Buffalo Soldiers Tucson Daily Citizen 070668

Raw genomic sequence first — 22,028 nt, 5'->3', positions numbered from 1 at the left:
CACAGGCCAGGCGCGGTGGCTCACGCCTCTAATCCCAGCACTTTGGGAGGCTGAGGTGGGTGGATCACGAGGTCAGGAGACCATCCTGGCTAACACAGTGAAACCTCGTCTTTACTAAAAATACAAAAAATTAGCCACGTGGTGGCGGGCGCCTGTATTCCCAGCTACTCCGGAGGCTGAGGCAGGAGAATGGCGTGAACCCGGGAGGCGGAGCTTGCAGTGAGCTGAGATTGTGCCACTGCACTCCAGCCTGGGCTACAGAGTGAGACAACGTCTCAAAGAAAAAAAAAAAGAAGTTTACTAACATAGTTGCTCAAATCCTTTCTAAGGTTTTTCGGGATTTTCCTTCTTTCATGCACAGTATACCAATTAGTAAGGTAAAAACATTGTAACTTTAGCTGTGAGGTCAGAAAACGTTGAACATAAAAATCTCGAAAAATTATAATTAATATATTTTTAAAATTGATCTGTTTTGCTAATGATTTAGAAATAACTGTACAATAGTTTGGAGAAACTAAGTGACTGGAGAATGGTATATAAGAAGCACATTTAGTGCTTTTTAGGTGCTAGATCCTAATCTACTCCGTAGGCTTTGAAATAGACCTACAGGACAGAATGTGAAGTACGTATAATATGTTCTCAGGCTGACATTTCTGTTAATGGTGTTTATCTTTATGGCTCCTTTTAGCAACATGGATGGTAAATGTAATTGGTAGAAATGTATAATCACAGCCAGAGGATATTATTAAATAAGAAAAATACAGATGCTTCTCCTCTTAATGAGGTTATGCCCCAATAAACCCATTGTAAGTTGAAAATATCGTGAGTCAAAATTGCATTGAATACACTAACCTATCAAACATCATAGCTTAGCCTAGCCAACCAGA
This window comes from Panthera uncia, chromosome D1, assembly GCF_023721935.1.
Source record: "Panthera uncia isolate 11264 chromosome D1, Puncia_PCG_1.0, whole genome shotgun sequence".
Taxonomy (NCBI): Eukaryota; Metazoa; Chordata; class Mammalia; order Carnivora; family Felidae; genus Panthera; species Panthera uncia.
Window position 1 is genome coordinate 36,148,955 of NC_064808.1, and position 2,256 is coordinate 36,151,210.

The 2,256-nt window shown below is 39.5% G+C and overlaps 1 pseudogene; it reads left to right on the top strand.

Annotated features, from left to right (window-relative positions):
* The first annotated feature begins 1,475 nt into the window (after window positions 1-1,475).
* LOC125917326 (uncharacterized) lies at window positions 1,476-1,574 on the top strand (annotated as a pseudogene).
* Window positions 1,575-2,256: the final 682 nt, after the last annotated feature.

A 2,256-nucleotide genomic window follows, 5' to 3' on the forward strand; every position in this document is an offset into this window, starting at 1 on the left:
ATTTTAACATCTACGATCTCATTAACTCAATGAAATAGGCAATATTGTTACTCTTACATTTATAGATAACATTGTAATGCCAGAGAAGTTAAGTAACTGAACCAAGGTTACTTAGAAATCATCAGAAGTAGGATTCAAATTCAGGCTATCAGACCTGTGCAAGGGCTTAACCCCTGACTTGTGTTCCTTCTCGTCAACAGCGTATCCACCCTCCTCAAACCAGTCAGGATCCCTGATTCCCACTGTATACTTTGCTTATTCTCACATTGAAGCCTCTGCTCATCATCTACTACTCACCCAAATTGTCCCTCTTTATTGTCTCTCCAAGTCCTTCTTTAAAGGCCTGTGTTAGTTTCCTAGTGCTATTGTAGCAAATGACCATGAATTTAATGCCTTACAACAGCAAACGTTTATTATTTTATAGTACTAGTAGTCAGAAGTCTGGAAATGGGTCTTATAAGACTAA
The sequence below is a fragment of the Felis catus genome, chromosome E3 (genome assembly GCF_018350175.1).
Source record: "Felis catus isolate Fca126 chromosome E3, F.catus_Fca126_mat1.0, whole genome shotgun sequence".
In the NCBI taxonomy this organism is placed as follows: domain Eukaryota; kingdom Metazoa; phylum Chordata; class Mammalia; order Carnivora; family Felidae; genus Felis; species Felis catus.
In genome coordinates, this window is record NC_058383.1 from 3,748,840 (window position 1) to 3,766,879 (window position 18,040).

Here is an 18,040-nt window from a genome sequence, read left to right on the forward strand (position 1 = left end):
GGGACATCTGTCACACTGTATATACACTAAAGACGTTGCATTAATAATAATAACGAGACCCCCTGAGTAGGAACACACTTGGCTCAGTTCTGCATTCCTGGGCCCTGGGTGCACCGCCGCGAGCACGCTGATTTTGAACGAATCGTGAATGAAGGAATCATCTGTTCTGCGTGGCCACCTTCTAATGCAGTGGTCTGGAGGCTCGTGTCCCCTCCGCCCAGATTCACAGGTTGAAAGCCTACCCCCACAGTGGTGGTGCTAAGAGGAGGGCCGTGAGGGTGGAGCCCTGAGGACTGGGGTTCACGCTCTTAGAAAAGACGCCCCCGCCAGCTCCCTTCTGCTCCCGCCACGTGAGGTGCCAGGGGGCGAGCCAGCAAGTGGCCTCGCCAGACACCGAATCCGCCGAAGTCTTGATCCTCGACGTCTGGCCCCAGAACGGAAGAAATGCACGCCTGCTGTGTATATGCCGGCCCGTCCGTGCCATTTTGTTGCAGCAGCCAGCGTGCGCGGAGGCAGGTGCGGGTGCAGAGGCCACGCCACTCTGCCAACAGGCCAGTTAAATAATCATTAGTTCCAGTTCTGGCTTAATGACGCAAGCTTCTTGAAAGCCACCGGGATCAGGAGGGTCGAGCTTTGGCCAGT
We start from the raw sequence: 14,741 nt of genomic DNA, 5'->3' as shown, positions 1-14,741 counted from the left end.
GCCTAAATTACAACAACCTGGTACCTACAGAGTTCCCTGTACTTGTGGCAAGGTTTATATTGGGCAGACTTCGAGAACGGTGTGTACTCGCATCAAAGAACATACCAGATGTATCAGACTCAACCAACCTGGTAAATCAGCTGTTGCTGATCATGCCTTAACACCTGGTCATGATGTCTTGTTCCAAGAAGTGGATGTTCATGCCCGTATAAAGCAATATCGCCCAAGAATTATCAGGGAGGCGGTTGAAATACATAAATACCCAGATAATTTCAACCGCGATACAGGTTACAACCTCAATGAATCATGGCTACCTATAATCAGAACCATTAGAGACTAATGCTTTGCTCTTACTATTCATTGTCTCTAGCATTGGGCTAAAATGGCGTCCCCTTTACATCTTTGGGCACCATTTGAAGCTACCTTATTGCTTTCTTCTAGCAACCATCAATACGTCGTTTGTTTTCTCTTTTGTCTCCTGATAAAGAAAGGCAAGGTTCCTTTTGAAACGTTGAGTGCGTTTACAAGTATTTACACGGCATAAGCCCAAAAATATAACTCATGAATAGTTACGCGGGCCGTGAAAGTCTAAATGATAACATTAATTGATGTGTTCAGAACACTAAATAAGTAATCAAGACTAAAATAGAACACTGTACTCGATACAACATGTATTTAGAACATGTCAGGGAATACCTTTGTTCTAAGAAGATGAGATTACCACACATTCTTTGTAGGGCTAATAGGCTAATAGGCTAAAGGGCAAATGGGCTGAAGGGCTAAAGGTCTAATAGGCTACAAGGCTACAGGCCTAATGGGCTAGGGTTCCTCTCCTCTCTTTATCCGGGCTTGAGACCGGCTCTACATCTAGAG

By Dan Pavillard EDITOR OF OLE MAGAZINE Using an upturned ammunition ammunition crate as a lectern, Yaphet Yaphet Kotto, his black face shining shining with sweat in the 110-degree 110-degree heat, read the morning sermon to the buffalo soldiers seated in the powdery dust west of Old Tucson. "Suppose we had passed up joining this cavalry outfit," he began. "Everything could have gone back to the way it was before Lincoln. Our freedom freedom could have slipped right back into the ground." He shifted his massive weight from one foot to the other, squinted into the glare and continued: "We have kept our energy; we have kept our courage; we have kept our pride and we have kept our manhood. "Suppose we had accepted our freedom without enlisting in this cavalry. Your own children children might grow up free and equal but they would have had it thrown in their faces that their daddy didn't fight for his own freedom. No one can ever say that about the 10th cavalry, company C." After a moment's hush, a soldier began to sing soulfully in a deep resonant bass: "Goin 1 to lay down my sword and shield, down by the river side, down by the river side. . ." He was soon joined by the remaining company which sang with increasing fervor until Joe Pevney yelled: yelled: "Cut!" The illusion of reality snapped and shattered, for this was not the making of history but the making of an episode of the National Broadcasting Broadcasting Company's television series "The High Chaparral." The speech Kotto had read was authentic. Director Pev- ney had dug it up in researching researching the famous buffalo soldiers, soldiers, those all Negro troops of Union soldiers who distinguished distinguished themselves in the Southwest following their formation formation in July 1866. The uniforms the men wore were also authentic to "the last detail. So were their side arms, rifles, -, saddles, canteens, canteens, everything, including their tactics and commands. The present U.S. Cavalry (Brevet) is as unique an organization organization as the original one after after which it is .patterned. Enlisting Enlisting primarily Los Angeles area Negroes, the cavalry unit's mission is "to inform the nation and the world about the part the Negro has played in preserving the American heritage." Organized in March, 1966, the 10th Cavalry set up parliamentary parliamentary procedures for business business activities, military procedures procedures for the cavalry, and determined determined to make a motion picture or a television series about the lOths' exploits. The men met, as they still do, twice to three times weekly, weekly, to practice stunt work -falling -falling off horses, picking up "wounded" .buddies at a gallop, gallop, Indian wrestling -- to ride through precision drills, to march, and to study the original unit's history. But they soon ran into a stone wall. "We learned we couldn't just go out and make a movie," said Sgt. Lenton Glascow, company spokesman. spokesman. "So we rode in parades, around the track at the Hollywood Hollywood Raceway. We made a 55-mile trip, covering 44-miles the first day, for Bill Burrud's documentary cameras, and appeared on the Ralph Storey television show in Los Angeles." Angeles." That's where "The High Chaparral" producer-director William S. Claxton saw them, heard about their aim, and asked Walter Black to come up with an original script featuring featuring them. The script is called "The Buffalo Soldiers." While the exact origin of name is Cavalry transferred to Fort Riley, Kansas, and later moved westward into territories territories of Texas, New Mexico, Montana, Colorado, Wyoming and Arizona. They patrolled borders, put down Indian uprisings uprisings and helped control lawlessness on the frontier of the then raw and often savage west. And that is what its latter day counterpart portrayed for NBC in the sahuaro-armed. desert west of Tucson. The script called for the belea- Citizen Photos By Art Grasberger shrouded, the popular inter-* pretation by historians has it that Southwest Indians saw a similarity between the hair of the Negro soldier and that of the buffalo. The Negro soldiers soldiers apparently accepted the name because they knew the buffalo was sacred to the Indian, Indian, and being named after the animal was an unmistakable unmistakable sign of respect. The first 10th Cavalry was- commanded by Col. Benjamin Benjamin Grierson. All soldiers were Negro; all officers white. And while it was relatively relatively easy to enlist Negroes who were eager to avoid their former slave masters and oppressive oppressive living conditions, it was extremely difficult to sign white officers. Forced out of Fort venworth, Kansas by a cholera cholera epidemic in 1867, the 10th guered citizens of early Tucson Tucson to send for troops to establish establish martial law against a band of ragged ruffians known as The Ring, one which did terrorize the community community in 1869 and 1870. Riding out of Ft. Grant, the buffalo soldiers showed up, much to the consternation and chagrin of the local citzenry who had expected the Army regulars. The climax of the show is a pitch battle outside the town between the charging soldiers and the "baddies," as the "lawless" were continually referred to at old Tucson, movie movie studio and set in Tucson mountain park. Right, decency, decency, and the buffalo soldiers prevail, of course. While new camera set ups were being made, Leo Johnson, Johnson, the troop's top kick, Striking similarity is revealed in the positions of a horse and rider in a Frederic Remington engraving (above) and a photograph by Citizen Photographer Art Grasberger, taken 80 years after the former was made on a patrol-the artist took with the buffalo soldiers. spoke about his organization: "We limit our membership to 40 men. They take six weeks training learning mounted and dismounted drills and tactics from Army manuals of 1861, 1862 and 1872. "The men have collected quite a bit of authentic cavalry cavalry equipment, McClelland saddles, sabers, 10th cavalry hat pieces and rifles of the 1870 era. But we need more of the same, because we do ev- rything strictly by regulations." regulations." Johnson said the men's uniforms, uniforms, conversions of the Marine Marine dress blues of the period, cost about $50 each to make. That is only a fraction of the $700 to $800 each man has invested invested in equipment. A good side arm will set him back $100; the 45.70 Springfield carbine carbine he needs for authenticity another $70 to $100 ($200 for one in excellent condition), etc. And, even with his equipment, equipment, the soldier has other expenses; horse rentals ($2.50 an hour in Los Angeles), parade parade entry fees, ($20 per man) etc. The troop's roster tells quite a story. Leo Johnson, professional professional football player (Chicago (Chicago Bears, farm system); Lenny Glascow, track runner, "presently unattached;" Alex Brown, reporter for Wave Publications; John Mitchell, quartermaster sergeant, painter-sculptor; and Izack Fields ("I'm Corporal Higgins in this episode, an electrical contractor by trade"). The names? As American as July Fourth. Alonzo M. Brown Jr., William W. Warren, Warren, Ronald M. Wright, Eddie Smith, Earl Brown, Harold Jones, William Martin and Houston Johnson, to name a few. Luuliialuana K. Strode is the 10th's business manager. The new 10th Cavalry made only one condition to NBC: All commands had to come through Johnson. They did. . And, according to Kent McCray, unit manager on the show, the system worked flawlessly. "If he says, 'you do this,' believe me, brother, they do it," McCray said. McCray said only Kotto, who jokingly calls himself "the famous Japanese actor" and Fields are professional actors. Kotto is guest star in the episode. "But as a group, they perform perform extraordinarily well. They ride well. Theyre just a darned nice bunch to work with," MCCray volunteered. At this point, Cameron Mitchell, Mitchell, who plays Buck Cannon on the series, and Don Collier, as Sam the Cannon ranch foreman, rode up in a swirl of r dirt to where the series star, 'Â·'Leif Erickson (Big John Can- on||jvas standing with Kotto, ' a n t major. (Mariolito), (Billy Blue John's son) . stood byi 'J$- . "\ Â·'Â· ' : Â· ' V "* '~f Â· you was Â·right 'as rain. McAtee is' going /Â·Â· to have hisself an army." Erickson: "How Many?" Collier: "If you multiply by two all the saloons we were in.." Mitchell: (interrupting) "What he's trying to tell you, continued on page II the tenth cavalry rides again! 3 *"'-/^Â°/ : " -vc,r\ \ -' V''"- -Â«, c -.'*"'- -'Vy- ^-" '^*' : - ;Â¥ -'^ : - 'Â· /^'-.*f"--vÂ»'-*,^X^4%f'^^ ? ***** *=',- " k ' -,, Â· % w y Â·Â· Â·. * ^f f ^ - f* Â», ^. j These three action photographs (from top to bottom) show the new U.S. 10th Cavalry moving forward at a walk with sabers at the ready, charging at full tilt across the west end of Ryan Field west of Tucson, and finally smashing through the lines of "the enemy," mounted extras portraying frontier rowdies. All but four of the soldiers' 30 sabers were real, and even though the scenes were Hollywood make believe, the danger to horse and horseman alike was real.